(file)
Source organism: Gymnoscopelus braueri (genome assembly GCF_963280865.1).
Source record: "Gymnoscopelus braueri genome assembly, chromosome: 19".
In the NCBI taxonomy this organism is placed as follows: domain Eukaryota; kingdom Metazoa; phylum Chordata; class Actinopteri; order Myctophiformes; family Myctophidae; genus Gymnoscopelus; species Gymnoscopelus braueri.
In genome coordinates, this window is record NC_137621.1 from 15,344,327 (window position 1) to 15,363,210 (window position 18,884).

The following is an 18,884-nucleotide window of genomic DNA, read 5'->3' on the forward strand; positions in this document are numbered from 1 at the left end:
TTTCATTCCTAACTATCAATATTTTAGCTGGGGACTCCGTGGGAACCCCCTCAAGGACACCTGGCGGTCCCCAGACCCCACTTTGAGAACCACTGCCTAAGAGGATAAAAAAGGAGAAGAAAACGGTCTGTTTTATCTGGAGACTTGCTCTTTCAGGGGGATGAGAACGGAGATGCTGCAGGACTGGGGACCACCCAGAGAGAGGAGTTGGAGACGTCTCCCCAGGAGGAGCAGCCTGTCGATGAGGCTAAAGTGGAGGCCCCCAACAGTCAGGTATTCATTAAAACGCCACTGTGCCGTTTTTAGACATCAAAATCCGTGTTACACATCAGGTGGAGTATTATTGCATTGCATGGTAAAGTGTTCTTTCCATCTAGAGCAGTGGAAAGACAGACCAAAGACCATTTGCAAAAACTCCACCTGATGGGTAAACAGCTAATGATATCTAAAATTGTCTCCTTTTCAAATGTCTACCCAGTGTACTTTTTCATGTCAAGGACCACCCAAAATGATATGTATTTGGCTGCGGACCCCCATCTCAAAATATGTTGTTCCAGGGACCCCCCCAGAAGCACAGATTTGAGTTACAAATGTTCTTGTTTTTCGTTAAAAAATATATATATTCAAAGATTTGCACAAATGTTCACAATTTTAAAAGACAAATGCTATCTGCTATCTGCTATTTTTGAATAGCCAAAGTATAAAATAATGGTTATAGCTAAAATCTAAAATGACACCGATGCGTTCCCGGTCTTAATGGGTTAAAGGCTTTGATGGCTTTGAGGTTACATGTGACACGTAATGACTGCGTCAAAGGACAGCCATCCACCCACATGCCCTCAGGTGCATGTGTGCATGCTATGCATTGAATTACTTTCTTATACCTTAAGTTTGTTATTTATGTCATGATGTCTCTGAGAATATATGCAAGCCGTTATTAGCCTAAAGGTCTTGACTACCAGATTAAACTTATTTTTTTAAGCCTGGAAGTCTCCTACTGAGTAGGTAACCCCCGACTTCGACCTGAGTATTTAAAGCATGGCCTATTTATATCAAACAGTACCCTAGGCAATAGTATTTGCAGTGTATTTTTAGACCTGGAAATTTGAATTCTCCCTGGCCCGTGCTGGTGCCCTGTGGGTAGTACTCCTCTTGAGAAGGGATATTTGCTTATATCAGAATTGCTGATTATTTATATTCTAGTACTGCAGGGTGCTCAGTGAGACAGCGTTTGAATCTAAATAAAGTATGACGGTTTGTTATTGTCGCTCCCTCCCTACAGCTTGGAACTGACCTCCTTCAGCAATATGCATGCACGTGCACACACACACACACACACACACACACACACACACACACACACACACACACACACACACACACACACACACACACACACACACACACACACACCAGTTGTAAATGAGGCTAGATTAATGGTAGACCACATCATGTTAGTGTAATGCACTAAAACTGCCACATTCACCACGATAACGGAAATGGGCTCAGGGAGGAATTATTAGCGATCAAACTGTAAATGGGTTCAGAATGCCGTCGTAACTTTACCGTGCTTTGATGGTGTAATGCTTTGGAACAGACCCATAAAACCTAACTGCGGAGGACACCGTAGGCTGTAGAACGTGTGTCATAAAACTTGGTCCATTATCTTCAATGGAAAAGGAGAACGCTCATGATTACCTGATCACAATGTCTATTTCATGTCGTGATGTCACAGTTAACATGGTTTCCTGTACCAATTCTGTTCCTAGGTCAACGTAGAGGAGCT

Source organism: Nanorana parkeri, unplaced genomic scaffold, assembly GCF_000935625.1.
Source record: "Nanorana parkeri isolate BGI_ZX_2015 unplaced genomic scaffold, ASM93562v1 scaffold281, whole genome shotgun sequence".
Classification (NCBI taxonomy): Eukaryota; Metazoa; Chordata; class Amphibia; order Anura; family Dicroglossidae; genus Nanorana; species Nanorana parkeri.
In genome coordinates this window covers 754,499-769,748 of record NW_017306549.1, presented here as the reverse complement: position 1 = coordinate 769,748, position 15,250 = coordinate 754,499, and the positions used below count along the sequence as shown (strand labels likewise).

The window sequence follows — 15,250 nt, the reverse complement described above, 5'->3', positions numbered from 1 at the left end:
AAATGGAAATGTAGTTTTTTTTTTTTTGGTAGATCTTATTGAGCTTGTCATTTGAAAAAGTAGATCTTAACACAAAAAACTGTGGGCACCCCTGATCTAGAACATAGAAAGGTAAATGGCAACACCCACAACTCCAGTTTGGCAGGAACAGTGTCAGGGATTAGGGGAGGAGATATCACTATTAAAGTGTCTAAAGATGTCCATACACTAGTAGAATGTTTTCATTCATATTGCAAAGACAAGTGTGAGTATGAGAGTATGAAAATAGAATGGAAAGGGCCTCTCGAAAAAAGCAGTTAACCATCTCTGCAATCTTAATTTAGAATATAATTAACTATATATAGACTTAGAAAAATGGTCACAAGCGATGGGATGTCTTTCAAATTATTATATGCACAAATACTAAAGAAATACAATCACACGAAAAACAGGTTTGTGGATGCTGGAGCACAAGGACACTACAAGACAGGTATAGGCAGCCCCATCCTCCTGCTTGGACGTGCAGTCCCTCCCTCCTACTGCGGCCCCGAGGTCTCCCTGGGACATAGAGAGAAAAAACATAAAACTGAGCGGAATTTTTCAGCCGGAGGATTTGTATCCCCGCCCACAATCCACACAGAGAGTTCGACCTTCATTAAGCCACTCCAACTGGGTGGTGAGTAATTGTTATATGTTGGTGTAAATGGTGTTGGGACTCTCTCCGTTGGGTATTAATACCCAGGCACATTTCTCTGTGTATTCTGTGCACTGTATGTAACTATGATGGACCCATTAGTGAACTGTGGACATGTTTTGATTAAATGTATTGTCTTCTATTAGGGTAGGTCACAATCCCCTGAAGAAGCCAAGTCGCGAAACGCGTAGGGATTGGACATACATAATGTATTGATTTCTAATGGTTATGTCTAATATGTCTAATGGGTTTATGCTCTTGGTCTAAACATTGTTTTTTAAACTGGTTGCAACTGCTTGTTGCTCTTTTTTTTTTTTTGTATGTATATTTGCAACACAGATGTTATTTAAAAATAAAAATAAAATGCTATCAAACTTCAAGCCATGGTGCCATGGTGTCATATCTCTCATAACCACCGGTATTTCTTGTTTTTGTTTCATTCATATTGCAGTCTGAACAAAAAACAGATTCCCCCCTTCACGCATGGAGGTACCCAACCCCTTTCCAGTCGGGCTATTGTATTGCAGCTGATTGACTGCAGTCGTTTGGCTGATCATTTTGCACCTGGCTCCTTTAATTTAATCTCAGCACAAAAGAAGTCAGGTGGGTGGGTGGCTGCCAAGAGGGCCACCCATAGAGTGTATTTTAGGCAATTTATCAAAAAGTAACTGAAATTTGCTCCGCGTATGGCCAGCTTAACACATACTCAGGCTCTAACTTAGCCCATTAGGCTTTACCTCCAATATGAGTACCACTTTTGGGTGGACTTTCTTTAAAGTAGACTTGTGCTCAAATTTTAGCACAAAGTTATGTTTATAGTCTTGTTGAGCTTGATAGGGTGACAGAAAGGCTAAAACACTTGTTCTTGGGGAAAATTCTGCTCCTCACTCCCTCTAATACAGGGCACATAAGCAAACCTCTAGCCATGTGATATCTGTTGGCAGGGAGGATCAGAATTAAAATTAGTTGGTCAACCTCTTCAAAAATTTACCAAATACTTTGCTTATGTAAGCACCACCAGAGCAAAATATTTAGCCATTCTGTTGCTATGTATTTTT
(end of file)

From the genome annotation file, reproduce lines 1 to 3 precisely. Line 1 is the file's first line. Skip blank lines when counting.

Source organism: Gymnoscopelus braueri (genome assembly GCF_963280865.1).
Source record: "Gymnoscopelus braueri genome assembly, chromosome: 19".
In the NCBI taxonomy this organism is placed as follows: domain Eukaryota; kingdom Metazoa; phylum Chordata; class Actinopteri; order Myctophiformes; family Myctophidae; genus Gymnoscopelus; species Gymnoscopelus braueri.